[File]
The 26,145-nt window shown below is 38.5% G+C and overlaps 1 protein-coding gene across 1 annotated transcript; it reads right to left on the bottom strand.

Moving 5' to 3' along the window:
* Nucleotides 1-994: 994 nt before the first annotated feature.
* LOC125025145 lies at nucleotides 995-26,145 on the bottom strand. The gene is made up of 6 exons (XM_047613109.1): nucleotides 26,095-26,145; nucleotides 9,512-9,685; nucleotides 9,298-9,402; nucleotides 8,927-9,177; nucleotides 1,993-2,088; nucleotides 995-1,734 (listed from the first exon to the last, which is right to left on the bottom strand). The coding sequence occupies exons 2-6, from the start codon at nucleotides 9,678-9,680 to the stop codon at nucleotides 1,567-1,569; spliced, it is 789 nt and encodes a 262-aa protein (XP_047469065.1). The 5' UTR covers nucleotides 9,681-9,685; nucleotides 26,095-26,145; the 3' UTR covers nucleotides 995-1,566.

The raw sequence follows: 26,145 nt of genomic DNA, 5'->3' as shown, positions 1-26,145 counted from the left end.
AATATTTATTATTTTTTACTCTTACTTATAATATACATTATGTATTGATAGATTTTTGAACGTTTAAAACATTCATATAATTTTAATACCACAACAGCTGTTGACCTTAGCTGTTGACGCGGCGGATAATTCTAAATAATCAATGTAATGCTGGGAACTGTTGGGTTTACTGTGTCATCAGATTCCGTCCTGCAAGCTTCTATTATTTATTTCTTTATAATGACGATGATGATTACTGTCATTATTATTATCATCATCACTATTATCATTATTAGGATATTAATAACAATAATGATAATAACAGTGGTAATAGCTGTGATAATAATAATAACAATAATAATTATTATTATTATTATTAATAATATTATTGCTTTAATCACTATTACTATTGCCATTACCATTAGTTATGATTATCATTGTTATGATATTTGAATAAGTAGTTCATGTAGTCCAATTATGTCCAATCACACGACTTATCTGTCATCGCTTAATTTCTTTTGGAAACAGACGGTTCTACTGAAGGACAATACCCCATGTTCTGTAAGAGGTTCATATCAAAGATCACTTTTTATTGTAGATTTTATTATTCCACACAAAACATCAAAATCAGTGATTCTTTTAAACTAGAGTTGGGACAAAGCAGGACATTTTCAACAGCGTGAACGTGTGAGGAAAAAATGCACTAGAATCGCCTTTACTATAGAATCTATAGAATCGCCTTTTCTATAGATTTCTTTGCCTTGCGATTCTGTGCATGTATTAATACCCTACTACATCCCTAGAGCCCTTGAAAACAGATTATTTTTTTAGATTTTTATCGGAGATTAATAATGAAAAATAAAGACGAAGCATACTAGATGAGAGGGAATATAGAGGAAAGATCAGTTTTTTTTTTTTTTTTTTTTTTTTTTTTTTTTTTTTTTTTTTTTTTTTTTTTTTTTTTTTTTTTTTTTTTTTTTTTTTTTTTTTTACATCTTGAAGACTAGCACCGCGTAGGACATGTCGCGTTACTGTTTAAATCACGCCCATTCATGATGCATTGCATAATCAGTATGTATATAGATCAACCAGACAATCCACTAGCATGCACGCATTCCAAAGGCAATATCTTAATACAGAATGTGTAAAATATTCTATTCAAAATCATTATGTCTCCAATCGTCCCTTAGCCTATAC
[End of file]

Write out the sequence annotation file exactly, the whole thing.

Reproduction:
The 26,145-nt window shown below is 38.5% G+C and overlaps 1 protein-coding gene across 1 annotated transcript; it reads right to left on the bottom strand.

Moving 5' to 3' along the window:
* Nucleotides 1-994: 994 nt before the first annotated feature.
* LOC125025145 lies at nucleotides 995-26,145 on the bottom strand. The gene is made up of 6 exons (XM_047613109.1): nucleotides 26,095-26,145; nucleotides 9,512-9,685; nucleotides 9,298-9,402; nucleotides 8,927-9,177; nucleotides 1,993-2,088; nucleotides 995-1,734 (listed from the first exon to the last, which is right to left on the bottom strand). The coding sequence occupies exons 2-6, from the start codon at nucleotides 9,678-9,680 to the stop codon at nucleotides 1,567-1,569; spliced, it is 789 nt and encodes a 262-aa protein (XP_047469065.1). The 5' UTR covers nucleotides 9,681-9,685; nucleotides 26,095-26,145; the 3' UTR covers nucleotides 995-1,566.

The raw sequence follows: 26,145 nt of genomic DNA, 5'->3' as shown, positions 1-26,145 counted from the left end.
AATATTTATTATTTTTTACTCTTACTTATAATATACATTATGTATTGATAGATTTTTGAACGTTTAAAACATTCATATAATTTTAATACCACAACAGCTGTTGACCTTAGCTGTTGACGCGGCGGATAATTCTAAATAATCAATGTAATGCTGGGAACTGTTGGGTTTACTGTGTCATCAGATTCCGTCCTGCAAGCTTCTATTATTTATTTCTTTATAATGACGATGATGATTACTGTCATTATTATTATCATCATCACTATTATCATTATTAGGATATTAATAACAATAATGATAATAACAGTGGTAATAGCTGTGATAATAATAATAACAATAATAATTATTATTATTATTATTAATAATATTATTGCTTTAATCACTATTACTATTGCCATTACCATTAGTTATGATTATCATTGTTATGATATTTGAATAAGTAGTTCATGTAGTCCAATTATGTCCAATCACACGACTTATCTGTCATCGCTTAATTTCTTTTGGAAACAGACGGTTCTACTGAAGGACAATACCCCATGTTCTGTAAGAGGTTCATATCAAAGATCACTTTTTATTGTAGATTTTATTATTCCACACAAAACATCAAAATCAGTGATTCTTTTAAACTAGAGTTGGGACAAAGCAGGACATTTTCAACAGCGTGAACGTGTGAGGAAAAAATGCACTAGAATCGCCTTTACTATAGAATCTATAGAATCGCCTTTTCTATAGATTTCTTTGCCTTGCGATTCTGTGCATGTATTAATACCCTACTACATCCCTAGAGCCCTTGAAAACAGATTATTTTTTTAGATTTTTATCGGAGATTAATAATGAAAAATAAAGACGAAGCATACTAGATGAGAGGGAATATAGAGGAAAGATCAGTTTTTTTTTTTTTTTTTTTTTTTTTTTTTTTTTTTTTTTTTTTTTTTTTTTTTTTTTTTTTTTTTTTTTTTTTTTTTTTTTTTTTACATCTTGAAGACTAGCACCGCGTAGGACATGTCGCGTTACTGTTTAAATCACGCCCATTCATGATGCATTGCATAATCAGTATGTATATAGATCAACCAGACAATCCACTAGCATGCACGCATTCCAAAGGCAATATCTTAATACAGAATGTGTAAAATATTCTATTCAAAATCATTATGTCTCCAATCGTCCCTTAGCCTATAC